The skills you currently have that will be directly or indirectly applicable to the proposed new role. This one will take some reflection, because it€™s not immediately apparent what kind of overlap that might exist.

When I first started applying for jobs outside of libraries I spent a lot of time trying to look beyond my job’s responsibilities and everyday tasks to the skills required to do them. Once I had done this, it became much easier to look at a job description and person specification and decide whether it was something I could apply for. Doing this totally changed the way I approached my job search too; I stopped looking for specific job roles and looked at the skills required instead.

For my current role this was especially important:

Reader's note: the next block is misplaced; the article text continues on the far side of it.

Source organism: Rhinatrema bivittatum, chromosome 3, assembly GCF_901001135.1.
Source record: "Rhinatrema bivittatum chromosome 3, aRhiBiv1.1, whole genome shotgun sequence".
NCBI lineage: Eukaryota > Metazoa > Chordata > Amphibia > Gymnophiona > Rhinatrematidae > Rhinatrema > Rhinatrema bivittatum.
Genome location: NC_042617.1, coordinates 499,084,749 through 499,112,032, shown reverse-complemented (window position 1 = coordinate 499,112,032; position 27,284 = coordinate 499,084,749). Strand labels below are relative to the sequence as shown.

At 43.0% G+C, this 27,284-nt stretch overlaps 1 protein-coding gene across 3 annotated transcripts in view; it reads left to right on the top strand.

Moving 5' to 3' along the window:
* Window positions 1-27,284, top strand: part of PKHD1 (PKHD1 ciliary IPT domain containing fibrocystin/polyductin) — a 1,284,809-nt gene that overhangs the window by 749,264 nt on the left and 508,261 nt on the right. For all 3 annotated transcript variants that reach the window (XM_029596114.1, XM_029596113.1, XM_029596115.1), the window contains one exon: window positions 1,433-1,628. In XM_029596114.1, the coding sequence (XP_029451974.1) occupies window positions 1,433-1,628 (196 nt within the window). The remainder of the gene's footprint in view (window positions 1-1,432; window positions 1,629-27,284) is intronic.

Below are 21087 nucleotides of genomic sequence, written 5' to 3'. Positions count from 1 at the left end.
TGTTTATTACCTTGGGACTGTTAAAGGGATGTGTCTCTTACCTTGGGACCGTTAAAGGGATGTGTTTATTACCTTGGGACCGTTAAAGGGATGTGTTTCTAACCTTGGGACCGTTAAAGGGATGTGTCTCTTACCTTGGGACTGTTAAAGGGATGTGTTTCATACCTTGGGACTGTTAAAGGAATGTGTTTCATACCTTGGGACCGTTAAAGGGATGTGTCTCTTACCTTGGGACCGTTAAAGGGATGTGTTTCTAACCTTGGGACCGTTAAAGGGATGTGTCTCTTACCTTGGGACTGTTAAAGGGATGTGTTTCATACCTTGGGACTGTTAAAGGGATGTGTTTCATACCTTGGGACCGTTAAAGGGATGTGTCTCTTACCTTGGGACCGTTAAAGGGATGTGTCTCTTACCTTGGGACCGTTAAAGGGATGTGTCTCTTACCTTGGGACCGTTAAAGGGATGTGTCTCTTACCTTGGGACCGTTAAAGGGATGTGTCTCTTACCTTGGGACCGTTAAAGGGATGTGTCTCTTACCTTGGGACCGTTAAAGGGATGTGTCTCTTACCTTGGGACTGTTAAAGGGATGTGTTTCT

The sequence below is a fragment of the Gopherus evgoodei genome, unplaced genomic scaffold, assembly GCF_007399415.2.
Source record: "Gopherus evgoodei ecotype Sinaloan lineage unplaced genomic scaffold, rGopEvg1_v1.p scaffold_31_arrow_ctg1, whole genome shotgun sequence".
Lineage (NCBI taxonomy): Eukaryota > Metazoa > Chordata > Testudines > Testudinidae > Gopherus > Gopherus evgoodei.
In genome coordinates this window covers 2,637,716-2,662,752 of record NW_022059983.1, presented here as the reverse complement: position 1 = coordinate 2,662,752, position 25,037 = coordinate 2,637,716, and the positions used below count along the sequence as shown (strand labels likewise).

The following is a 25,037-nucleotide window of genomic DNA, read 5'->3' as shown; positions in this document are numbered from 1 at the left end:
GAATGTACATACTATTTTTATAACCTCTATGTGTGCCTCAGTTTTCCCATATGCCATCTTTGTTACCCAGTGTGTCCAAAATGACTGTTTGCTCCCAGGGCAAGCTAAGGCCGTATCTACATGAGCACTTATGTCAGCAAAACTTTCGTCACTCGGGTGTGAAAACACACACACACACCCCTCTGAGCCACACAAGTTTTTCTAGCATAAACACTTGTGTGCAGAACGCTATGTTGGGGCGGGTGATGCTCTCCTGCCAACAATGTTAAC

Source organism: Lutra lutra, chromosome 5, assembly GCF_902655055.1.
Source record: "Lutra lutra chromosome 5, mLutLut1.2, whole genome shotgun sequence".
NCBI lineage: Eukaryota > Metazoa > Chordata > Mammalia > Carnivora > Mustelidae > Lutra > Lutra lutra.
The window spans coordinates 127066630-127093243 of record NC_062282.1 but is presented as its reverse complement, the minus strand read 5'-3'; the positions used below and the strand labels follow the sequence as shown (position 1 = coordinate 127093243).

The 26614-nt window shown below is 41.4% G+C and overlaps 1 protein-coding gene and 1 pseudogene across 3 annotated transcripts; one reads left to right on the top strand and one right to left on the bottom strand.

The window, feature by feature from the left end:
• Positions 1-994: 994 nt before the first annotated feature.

1. a web job would not necessarily have come up in my search if I had still been narrowly focused on library and information roles
  2. taking the job responsibilities and person specification at face value I could quite easily have convinced myself that I didn’t meet the criteria chosen not to apply

Being clear about what skills I have and how they can be easily transferred to other contexts gave me a different perspective when I read the criteria and I was confident that I could put in a strong application.

The obvious/traditional career path the new role would offer, PLUS the flexibility the potential role would add to your repertoire for future lane changes.

As a subject librarian I had reached a point in my career in libraries where there was no obvious next step which would allow me to continue to do the work I enjoyed. The next level in libraries would have been a move into management and this isn’t something I wanted at that time. The potential for career development that a move into a new field would give me was therefore a really key factor.